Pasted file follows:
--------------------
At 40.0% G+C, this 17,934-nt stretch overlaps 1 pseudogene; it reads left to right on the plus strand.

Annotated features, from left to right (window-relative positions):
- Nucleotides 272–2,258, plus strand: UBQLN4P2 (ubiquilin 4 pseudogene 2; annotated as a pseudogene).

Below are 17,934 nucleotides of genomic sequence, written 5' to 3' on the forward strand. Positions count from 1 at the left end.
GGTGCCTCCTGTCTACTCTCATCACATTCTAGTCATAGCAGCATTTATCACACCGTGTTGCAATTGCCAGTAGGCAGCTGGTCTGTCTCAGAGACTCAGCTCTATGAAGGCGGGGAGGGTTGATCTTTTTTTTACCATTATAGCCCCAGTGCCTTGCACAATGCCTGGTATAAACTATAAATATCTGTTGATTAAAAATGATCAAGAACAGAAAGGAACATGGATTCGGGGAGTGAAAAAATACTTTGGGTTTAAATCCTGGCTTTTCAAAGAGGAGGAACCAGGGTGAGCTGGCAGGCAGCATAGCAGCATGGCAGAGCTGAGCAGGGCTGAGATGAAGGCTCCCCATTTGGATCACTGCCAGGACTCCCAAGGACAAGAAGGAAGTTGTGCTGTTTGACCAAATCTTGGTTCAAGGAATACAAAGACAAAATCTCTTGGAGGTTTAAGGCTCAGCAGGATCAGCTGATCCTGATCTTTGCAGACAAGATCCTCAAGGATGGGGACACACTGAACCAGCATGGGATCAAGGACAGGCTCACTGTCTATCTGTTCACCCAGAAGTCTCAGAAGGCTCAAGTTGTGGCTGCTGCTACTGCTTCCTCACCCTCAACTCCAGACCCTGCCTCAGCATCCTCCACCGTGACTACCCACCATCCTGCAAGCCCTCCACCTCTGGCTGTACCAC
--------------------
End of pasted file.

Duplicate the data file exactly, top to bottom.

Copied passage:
At 40.0% G+C, this 17,934-nt stretch overlaps 1 pseudogene; it reads left to right on the plus strand.

Annotated features, from left to right (window-relative positions):
- Nucleotides 272–2,258, plus strand: UBQLN4P2 (ubiquilin 4 pseudogene 2; annotated as a pseudogene).

Below are 17,934 nucleotides of genomic sequence, written 5' to 3' on the forward strand. Positions count from 1 at the left end.
GGTGCCTCCTGTCTACTCTCATCACATTCTAGTCATAGCAGCATTTATCACACCGTGTTGCAATTGCCAGTAGGCAGCTGGTCTGTCTCAGAGACTCAGCTCTATGAAGGCGGGGAGGGTTGATCTTTTTTTTACCATTATAGCCCCAGTGCCTTGCACAATGCCTGGTATAAACTATAAATATCTGTTGATTAAAAATGATCAAGAACAGAAAGGAACATGGATTCGGGGAGTGAAAAAATACTTTGGGTTTAAATCCTGGCTTTTCAAAGAGGAGGAACCAGGGTGAGCTGGCAGGCAGCATAGCAGCATGGCAGAGCTGAGCAGGGCTGAGATGAAGGCTCCCCATTTGGATCACTGCCAGGACTCCCAAGGACAAGAAGGAAGTTGTGCTGTTTGACCAAATCTTGGTTCAAGGAATACAAAGACAAAATCTCTTGGAGGTTTAAGGCTCAGCAGGATCAGCTGATCCTGATCTTTGCAGACAAGATCCTCAAGGATGGGGACACACTGAACCAGCATGGGATCAAGGACAGGCTCACTGTCTATCTGTTCACCCAGAAGTCTCAGAAGGCTCAAGTTGTGGCTGCTGCTACTGCTTCCTCACCCTCAACTCCAGACCCTGCCTCAGCATCCTCCACCGTGACTACCCACCATCCTGCAAGCCCTCCACCTCTGGCTGTACCAC